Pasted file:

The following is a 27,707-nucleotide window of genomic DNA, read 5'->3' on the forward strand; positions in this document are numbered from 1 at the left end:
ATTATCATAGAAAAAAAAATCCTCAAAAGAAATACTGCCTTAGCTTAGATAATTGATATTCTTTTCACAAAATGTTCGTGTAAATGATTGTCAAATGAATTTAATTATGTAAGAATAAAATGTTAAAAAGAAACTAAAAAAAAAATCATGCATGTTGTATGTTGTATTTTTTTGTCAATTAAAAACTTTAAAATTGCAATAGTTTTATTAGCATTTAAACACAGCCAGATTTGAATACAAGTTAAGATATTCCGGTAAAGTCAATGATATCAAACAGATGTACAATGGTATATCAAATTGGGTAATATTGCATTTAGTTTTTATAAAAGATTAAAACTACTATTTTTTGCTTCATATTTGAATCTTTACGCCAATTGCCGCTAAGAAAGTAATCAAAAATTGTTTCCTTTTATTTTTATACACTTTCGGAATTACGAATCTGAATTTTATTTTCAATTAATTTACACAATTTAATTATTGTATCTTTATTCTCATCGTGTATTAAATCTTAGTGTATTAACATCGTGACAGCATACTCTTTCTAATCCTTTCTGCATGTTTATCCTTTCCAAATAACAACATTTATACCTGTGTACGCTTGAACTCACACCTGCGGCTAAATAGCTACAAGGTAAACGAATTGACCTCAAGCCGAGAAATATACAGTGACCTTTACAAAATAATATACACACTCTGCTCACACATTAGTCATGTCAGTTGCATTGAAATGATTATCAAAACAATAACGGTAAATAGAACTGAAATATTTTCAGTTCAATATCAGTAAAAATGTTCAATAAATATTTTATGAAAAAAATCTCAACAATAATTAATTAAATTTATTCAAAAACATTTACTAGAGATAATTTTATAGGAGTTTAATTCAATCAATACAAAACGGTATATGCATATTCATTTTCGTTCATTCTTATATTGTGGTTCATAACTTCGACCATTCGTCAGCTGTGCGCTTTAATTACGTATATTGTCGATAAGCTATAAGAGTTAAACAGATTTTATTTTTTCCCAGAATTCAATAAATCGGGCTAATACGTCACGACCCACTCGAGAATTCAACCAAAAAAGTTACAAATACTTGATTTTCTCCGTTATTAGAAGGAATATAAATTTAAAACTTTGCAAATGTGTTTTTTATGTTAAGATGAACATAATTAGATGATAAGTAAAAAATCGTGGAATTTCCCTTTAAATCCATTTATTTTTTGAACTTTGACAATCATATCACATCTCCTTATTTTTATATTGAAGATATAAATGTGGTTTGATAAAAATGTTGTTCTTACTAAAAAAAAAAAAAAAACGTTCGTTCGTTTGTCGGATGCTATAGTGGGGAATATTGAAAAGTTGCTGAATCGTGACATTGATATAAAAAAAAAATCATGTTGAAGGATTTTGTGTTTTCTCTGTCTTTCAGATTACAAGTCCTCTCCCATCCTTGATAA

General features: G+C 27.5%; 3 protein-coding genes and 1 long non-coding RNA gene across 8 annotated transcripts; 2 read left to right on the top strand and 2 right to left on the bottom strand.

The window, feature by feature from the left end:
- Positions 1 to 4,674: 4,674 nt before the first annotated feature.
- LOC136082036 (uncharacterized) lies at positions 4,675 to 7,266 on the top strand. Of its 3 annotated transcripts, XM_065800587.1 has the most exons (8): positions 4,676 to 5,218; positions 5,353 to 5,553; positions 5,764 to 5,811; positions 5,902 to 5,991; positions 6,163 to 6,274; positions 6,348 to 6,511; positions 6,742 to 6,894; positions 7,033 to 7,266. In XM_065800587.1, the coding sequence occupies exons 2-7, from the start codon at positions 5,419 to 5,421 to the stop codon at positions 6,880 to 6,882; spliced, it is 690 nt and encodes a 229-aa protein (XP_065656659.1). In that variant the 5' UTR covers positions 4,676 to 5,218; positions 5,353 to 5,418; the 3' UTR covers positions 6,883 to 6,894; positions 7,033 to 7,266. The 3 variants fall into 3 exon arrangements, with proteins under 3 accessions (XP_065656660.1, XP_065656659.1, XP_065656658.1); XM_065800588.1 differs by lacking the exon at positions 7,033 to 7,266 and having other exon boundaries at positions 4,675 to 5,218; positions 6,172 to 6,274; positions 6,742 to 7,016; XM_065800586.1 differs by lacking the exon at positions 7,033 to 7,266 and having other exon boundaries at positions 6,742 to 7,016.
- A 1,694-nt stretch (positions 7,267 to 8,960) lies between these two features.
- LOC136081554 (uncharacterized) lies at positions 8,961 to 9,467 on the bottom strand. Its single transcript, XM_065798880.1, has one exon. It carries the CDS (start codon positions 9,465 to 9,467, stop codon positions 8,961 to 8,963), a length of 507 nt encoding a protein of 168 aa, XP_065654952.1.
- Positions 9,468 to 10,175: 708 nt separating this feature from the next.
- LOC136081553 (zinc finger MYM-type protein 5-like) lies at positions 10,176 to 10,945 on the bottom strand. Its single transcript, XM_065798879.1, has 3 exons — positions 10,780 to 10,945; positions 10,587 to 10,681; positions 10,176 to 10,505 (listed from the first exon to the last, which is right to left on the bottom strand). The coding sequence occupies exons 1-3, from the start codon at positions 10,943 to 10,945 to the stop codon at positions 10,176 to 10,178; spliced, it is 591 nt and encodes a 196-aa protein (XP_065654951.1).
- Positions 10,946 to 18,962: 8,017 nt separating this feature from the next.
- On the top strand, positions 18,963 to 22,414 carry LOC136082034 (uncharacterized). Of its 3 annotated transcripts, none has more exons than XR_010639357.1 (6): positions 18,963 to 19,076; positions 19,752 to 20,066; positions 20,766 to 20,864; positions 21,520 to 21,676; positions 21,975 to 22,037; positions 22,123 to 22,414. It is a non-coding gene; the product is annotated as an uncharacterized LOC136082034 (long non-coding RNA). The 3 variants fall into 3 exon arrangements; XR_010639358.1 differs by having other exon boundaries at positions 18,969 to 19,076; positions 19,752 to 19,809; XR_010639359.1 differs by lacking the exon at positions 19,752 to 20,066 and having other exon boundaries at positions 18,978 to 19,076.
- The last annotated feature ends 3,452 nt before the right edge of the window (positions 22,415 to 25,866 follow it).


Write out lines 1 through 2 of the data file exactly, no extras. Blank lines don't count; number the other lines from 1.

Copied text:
The following is a 27,707-nucleotide window of genomic DNA, read 5'->3' on the forward strand; positions in this document are numbered from 1 at the left end:
ATTATCATAGAAAAAAAAATCCTCAAAAGAAATACTGCCTTAGCTTAGATAATTGATATTCTTTTCACAAAATGTTCGTGTAAATGATTGTCAAATGAATTTAATTATGTAAGAATAAAATGTTAAAAAGAAACTAAAAAAAAAATCATGCATGTTGTATGTTGTATTTTTTTGTCAATTAAAAACTTTAAAATTGCAATAGTTTTATTAGCATTTAAACACAGCCAGATTTGAATACAAGTTAAGATATTCCGGTAAAGTCAATGATATCAAACAGATGTACAATGGTATATCAAATTGGGTAATATTGCATTTAGTTTTTATAAAAGATTAAAACTACTATTTTTTGCTTCATATTTGAATCTTTACGCCAATTGCCGCTAAGAAAGTAATCAAAAATTGTTTCCTTTTATTTTTATACACTTTCGGAATTACGAATCTGAATTTTATTTTCAATTAATTTACACAATTTAATTATTGTATCTTTATTCTCATCGTGTATTAAATCTTAGTGTATTAACATCGTGACAGCATACTCTTTCTAATCCTTTCTGCATGTTTATCCTTTCCAAATAACAACATTTATACCTGTGTACGCTTGAACTCACACCTGCGGCTAAATAGCTACAAGGTAAACGAATTGACCTCAAGCCGAGAAATATACAGTGACCTTTACAAAATAATATACACACTCTGCTCACACATTAGTCATGTCAGTTGCATTGAAATGATTATCAAAACAATAACGGTAAATAGAACTGAAATATTTTCAGTTCAATATCAGTAAAAATGTTCAATAAATATTTTATGAAAAAAATCTCAACAATAATTAATTAAATTTATTCAAAAACATTTACTAGAGATAATTTTATAGGAGTTTAATTCAATCAATACAAAACGGTATATGCATATTCATTTTCGTTCATTCTTATATTGTGGTTCATAACTTCGACCATTCGTCAGCTGTGCGCTTTAATTACGTATATTGTCGATAAGCTATAAGAGTTAAACAGATTTTATTTTTTCCCAGAATTCAATAAATCGGGCTAATACGTCACGACCCACTCGAGAATTCAACCAAAAAAGTTACAAATACTTGATTTTCTCCGTTATTAGAAGGAATATAAATTTAAAACTTTGCAAATGTGTTTTTTATGTTAAGATGAACATAATTAGATGATAAGTAAAAAATCGTGGAATTTCCCTTTAAATCCATTTATTTTTTGAACTTTGACAATCATATCACATCTCCTTATTTTTATATTGAAGATATAAATGTGGTTTGATAAAAATGTTGTTCTTACTAAAAAAAAAAAAAAAACGTTCGTTCGTTTGTCGGATGCTATAGTGGGGAATATTGAAAAGTTGCTGAATCGTGACATTGATATAAAAAAAAAATCATGTTGAAGGATTTTGTGTTTTCTCTGTCTTTCAGATTACAAGTCCTCTCCCATCCTTGATAA